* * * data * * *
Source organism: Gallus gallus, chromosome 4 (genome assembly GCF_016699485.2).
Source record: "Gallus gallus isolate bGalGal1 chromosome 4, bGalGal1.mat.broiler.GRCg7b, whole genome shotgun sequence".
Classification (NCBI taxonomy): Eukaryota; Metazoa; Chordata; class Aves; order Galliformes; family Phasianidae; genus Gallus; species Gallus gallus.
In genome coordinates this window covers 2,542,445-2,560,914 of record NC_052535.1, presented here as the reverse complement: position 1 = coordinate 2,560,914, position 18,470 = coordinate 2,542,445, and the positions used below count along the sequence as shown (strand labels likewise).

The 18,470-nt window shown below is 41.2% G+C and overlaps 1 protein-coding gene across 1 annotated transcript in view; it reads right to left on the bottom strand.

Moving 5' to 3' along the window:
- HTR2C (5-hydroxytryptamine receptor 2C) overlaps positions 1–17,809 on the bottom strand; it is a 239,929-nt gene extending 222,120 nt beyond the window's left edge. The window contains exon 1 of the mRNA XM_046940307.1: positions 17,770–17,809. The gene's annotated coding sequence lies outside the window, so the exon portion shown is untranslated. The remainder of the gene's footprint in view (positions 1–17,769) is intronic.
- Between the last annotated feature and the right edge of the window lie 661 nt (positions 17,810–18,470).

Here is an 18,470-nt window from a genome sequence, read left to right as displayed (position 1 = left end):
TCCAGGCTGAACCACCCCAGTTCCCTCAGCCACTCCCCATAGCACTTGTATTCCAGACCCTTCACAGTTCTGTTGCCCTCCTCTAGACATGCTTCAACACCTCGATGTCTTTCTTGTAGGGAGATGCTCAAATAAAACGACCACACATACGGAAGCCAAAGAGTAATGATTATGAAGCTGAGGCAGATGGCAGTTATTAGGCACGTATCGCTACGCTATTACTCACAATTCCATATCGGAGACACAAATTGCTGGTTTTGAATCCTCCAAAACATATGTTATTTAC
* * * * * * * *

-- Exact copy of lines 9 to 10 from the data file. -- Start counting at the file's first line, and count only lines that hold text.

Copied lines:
Here is an 18,470-nt window from a genome sequence, read left to right as displayed (position 1 = left end):
TCCAGGCTGAACCACCCCAGTTCCCTCAGCCACTCCCCATAGCACTTGTATTCCAGACCCTTCACAGTTCTGTTGCCCTCCTCTAGACATGCTTCAACACCTCGATGTCTTTCTTGTAGGGAGATGCTCAAATAAAACGACCACACATACGGAAGCCAAAGAGTAATGATTATGAAGCTGAGGCAGATGGCAGTTATTAGGCACGTATCGCTACGCTATTACTCACAATTCCATATCGGAGACACAAATTGCTGGTTTTGAATCCTCCAAAACATATGTTATTTAC